On the other hand, Meyers, in its management and operation of these facilities, acted on behalf of the owner of them, Century City, and under Century City's general control. Speaking generally, this control was exercised in three ways. First, under the agreement, Meyers was reimbursed only for its general operating and payroll expenses to the extent such expenses had been incorporated in an annual operating budget (including changes therein) and approved in advance by Century [54 Cal. App. 3d 139] City. Second, under the agreement, Century City controlled "operating policy." This included control over parking rates, validation privileges and rates and certain parking commitments or rights. Third, under the agreement, upon Century City's written request Meyers was required to take all reasonable steps under its collective bargaining contract with the union involved to remove any of its employees who were unsatisfactory to Century City.

Accordingly, Meyers, in its management and operation of these public parking facilities, also acted as Century City's agent. This being the case, its business taxes payable under the Los Angeles Municipal Code should have been computed, as they were, under both subdivisions (a) and (c)(6) of section 21.190. (See City of Los Angeles v. Clinton Merchandising Corp., 58 Cal. 2d 675, 680-682 [25 Cal. Rptr. 859, 375 P.2d 851]; Independent Casting-Television, Inc. v. City of Los Angeles, 49 Cal. App. 3d 502, 507 [122 Cal. Rptr. 416].) Stated otherwise, the proper measure for these taxes was Meyers' management fees and nothing else.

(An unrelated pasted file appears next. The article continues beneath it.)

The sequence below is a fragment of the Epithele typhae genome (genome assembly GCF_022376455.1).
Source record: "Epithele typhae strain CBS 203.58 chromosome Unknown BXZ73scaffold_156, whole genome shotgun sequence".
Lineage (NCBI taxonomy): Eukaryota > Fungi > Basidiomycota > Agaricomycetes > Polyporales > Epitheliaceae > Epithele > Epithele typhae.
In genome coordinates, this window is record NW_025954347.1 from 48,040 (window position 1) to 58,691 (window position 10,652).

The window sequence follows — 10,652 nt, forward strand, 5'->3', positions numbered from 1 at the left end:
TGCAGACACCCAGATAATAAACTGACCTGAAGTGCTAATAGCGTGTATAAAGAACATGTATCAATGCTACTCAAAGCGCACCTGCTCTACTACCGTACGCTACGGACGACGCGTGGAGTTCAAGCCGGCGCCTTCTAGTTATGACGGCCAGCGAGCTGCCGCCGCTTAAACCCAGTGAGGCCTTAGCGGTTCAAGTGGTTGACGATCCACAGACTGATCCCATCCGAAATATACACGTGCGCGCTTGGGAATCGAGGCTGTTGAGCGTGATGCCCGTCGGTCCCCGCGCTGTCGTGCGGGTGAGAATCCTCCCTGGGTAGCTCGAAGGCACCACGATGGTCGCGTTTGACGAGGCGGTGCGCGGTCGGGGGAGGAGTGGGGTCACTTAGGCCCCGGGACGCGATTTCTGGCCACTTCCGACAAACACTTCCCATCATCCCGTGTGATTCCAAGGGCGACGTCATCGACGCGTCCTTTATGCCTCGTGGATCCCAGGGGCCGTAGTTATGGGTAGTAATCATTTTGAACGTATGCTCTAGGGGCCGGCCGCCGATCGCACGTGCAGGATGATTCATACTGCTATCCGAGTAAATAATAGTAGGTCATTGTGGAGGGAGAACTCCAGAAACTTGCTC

This being so, we do not reach Meyers' further contention that the imposition of these business taxes upon its reimbursed general operating and payroll expenses as well would violate article I, section 3, subdivision (5), of the Los Angeles City Charter and the equal protection provisions found in section 1 of the Fourteenth Amendment to the United States Constitution and in article I, section 7, subdivision (a), of the California Constitution.

The judgment under appeal is affirmed.

Allport, J., and Potter, J., concurred.

FN 1. Century City paid business taxes under Los Angeles Municipal Code section 21.56 upon all the gross receipts it received through Meyers from the operation of these parking facilities.

The original written agreement was actually between Century City and Meyers Bros. of California, Inc. Meyers, however, guaranteed performance of this agreement by Meyers Bros. of California, Inc. An amendment to this agreement was entered into about September 20, 1968 by Century City and "Meyers Bros. Parking - Western Corp., successor by merger to Meyers Bros. of California, Inc."

During the years in question Meyers, a specialist in the field, operated a number of other parking facilities in the City of Los Angeles as owner or lessee for its own benefit. It paid to the City business taxes upon the gross receipts of these facilities pursuant to Los Angeles Municipal Code section 21.56.

FN 2. We note in this connection that the aforementioned written agreement, between Century City and Meyers, contains a first numbered paragraph reading in pertinent part as follows: "The Owner employs the Agent to operate for and on its behalf those certain public parking facilities located at Century City ...."

The City stipulated with Meyers that the management agreement set forth their relationship, the services provided to Century City by Meyers during the years in question, and Meyers' remuneration therefor.